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Food plot - edge cover
Looking to plant something along the edges of my food plots to screen the deer from being able to see through to them without having to enter the plots.
Anyone have success with planting Silky or Red Osier Dogwoods for this purpose or Hazelnut?
I would like to plant bushes around the edge, then a row of cedar trees and then maybe some white pines after that. Cedars take forever to grow and would like to get something bushy growing at a faster pace.
Any other suggestions? High Bush Cranberry maybe.
Deer will eat cedar. Make sure you pick something deer won't eat or you'll have to protect them all.
My guess is white pine would get eaten and if the cedar is white it will be eaten first. I would think switch grass is your best choice.
How big are your plots jackpine? I'm with Glunker on switch grass providing you get enough sun. Did you consider 8 rows of corn around the outside? I planted Balsam, fast growing and not really a deer delicacy.
1/2 acre down to 1/4 acre. 7 plots total. I was looking to get something brushy growing along the edges. Dogwood, Hazlenut, High Bush and then blend in some evergreens, etc. Young whitepines I can transplant from my own land to keep the cost down. I fence in 8 to 10 whitepines a year to keep the deer from eating the leader.
Right now the deer can stand 75 to 100 yards in the woods from the plots and see right into them through tree trunks, that is what I'm trying to fix. Have any luck with the bushes I mentioned? Trying to use the state program for ordering trees and bushes.
you could hing cut trees and get some immediate screening, some browse for a few years and limit the number of entries into the food plot. You could then plant brush (hazelnuts...) and they would have time to grow up.
Hinge cut a possibility? I planted hazelnut this spring for simular situation. Then hinge cut on top of them. So far they all lived with zero care. High deer density in that area and they haven't touched them. They claim that you'll have hazelnuts in 2 years. Anxious to see how thick they get. Cedars where usually gone in a month without protection same location. I plant a ton of white pine (3000 from dnr this spring ). Knock on wood but the deer never bother them.
Another possibility is Sorghum/Sudan Grass
i just ordered more red osier, and slikey dog wood again from the state program again. i would go with the red with a mix of switch grass unless you have the trees to hinge cut that will be your best way to go .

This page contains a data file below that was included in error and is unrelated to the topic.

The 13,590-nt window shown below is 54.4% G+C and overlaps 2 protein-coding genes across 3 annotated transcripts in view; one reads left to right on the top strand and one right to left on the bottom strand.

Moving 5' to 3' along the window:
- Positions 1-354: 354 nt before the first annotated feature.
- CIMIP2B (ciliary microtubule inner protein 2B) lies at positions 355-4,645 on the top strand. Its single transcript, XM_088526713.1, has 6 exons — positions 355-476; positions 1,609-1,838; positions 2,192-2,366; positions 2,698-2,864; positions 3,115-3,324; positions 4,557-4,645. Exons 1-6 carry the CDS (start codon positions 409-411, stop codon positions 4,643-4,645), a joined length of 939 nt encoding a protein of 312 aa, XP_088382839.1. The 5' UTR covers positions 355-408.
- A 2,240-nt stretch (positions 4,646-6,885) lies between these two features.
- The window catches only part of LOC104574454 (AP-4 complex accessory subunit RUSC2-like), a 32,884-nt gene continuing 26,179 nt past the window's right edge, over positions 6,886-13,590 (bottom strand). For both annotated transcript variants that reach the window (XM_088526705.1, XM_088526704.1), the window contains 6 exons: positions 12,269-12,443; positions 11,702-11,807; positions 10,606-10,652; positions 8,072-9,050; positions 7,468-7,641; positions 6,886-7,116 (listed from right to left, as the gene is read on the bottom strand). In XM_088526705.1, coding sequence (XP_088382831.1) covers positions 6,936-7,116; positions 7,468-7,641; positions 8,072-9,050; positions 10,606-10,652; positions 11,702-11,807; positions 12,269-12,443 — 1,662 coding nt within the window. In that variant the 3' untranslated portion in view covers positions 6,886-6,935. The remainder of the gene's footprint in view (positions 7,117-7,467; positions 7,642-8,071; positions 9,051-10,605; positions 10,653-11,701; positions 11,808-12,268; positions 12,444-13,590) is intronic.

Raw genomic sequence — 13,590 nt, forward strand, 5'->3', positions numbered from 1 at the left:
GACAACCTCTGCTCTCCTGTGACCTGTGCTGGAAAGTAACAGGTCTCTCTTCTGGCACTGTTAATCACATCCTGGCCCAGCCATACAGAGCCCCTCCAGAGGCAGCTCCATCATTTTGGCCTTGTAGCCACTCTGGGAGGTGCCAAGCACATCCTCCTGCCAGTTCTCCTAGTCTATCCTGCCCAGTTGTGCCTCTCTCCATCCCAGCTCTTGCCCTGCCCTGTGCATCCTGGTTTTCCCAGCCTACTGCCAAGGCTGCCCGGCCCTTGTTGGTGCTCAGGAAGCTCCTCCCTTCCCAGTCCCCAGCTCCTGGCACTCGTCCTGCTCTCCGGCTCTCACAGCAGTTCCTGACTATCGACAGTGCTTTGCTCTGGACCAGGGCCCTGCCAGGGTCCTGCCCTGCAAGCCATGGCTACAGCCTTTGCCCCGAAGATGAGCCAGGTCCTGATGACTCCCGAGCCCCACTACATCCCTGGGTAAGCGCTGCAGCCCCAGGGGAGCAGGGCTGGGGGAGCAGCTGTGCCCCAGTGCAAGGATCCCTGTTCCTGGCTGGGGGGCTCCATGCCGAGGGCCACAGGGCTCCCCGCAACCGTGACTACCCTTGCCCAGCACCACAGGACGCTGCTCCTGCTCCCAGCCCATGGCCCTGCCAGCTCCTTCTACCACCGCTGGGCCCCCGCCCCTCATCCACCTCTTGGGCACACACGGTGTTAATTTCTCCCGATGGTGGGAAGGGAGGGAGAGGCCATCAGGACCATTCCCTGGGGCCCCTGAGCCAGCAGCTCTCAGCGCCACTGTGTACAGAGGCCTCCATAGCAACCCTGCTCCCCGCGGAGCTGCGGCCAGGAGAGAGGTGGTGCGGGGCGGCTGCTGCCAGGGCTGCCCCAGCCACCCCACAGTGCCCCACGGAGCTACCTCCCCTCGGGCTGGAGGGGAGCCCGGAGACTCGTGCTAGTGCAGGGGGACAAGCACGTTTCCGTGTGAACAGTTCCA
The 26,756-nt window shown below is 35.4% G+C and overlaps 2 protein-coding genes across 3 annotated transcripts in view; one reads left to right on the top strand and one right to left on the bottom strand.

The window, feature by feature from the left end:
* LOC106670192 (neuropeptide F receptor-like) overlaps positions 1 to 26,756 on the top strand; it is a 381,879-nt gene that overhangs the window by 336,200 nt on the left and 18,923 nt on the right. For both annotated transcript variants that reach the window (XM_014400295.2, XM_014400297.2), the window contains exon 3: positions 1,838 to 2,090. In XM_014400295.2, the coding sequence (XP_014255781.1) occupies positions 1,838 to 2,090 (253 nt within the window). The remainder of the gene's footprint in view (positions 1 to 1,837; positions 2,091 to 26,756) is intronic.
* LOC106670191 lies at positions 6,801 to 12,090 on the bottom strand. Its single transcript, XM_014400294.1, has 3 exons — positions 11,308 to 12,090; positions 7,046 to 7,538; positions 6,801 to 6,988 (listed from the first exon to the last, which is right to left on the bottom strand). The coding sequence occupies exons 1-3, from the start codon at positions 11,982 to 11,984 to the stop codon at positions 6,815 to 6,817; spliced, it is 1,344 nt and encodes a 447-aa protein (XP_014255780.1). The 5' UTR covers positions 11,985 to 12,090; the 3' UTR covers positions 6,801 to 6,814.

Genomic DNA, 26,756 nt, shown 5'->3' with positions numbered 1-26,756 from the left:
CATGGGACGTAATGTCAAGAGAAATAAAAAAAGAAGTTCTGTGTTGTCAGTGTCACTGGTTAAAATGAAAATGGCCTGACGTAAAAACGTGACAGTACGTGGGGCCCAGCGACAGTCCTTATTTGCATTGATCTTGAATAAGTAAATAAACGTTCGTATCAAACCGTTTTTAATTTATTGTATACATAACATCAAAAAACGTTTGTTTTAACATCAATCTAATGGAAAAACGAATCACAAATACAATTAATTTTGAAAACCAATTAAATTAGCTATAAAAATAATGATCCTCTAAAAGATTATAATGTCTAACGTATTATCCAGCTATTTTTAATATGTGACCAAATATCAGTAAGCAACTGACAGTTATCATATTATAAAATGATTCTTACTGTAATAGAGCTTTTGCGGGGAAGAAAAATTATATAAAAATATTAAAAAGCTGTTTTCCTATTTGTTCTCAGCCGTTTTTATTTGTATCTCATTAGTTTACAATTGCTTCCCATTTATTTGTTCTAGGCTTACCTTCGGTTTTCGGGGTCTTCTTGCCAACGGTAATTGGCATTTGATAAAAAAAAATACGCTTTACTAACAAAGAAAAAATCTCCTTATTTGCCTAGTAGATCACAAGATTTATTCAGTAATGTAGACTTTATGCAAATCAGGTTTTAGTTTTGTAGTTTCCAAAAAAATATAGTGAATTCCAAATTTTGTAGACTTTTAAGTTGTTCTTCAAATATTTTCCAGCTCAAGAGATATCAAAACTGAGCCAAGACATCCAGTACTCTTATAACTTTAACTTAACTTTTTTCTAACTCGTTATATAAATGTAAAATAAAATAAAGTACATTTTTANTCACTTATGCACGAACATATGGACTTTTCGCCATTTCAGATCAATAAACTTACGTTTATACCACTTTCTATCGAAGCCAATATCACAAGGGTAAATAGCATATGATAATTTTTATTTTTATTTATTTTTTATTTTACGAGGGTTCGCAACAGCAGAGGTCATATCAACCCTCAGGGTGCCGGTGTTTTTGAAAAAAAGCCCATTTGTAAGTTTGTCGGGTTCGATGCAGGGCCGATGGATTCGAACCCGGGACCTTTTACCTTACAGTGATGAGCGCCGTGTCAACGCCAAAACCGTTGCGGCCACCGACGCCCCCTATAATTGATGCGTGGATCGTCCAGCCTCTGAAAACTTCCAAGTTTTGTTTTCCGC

I have all of tushes you mentioned, including high bush cranberry. High bush cranberry is very fast growing. It also provides some food for the birds throughout winter, including grouse. Deer do not browse on it either....yet.
Mike, what are your hazelnut opinions? Do they really produced nuts in 2years as the order form suggests? Thick enough to make screening if planted in rows? Mine are to young to judge
We screened our plots with Egyptian wheat from Northwoods whitetail. It grew about 10' tall. It's an annual. I've heard good things about miscantus gigantus although I don't have any experience with it. I also plant Norway spruce.
Northbound - Yes the hazlenuts produced nuts, I don't recall if it was after 2 years, but last year there were very few, this year they were loaded and the nuts didn't ripen until early October. I think the amount of water they got this year made a difference. I have also been successful with taking the nuts, putting them in the refrigerator to stratify them and then planting them in pots to grow them. I keep them in pots in the yard for a little over a year before transplanting them. I have a beechnut tree that I am trying to do the same thing with this year. I like the bushes better than Egyptian wheat or any other annual. Once they are established you don't have to do anything.
Steve Bartylla talks about "feathering the edge" in his management articles. I think he hinge cuts then letting whatever grow up and the guy seams pretty sharp in his articles. I think I"m going to get one of his books this winter and try this next year.
Cheesehead Mike's Link
Try something like these screenings. They become a food source for late season and into winter.
Here's another option, developed just for that purpose
How about one of those wooden privacy fences like you see around salvage yards, but with a deer friendly sign that reads "Bucks Welcome!".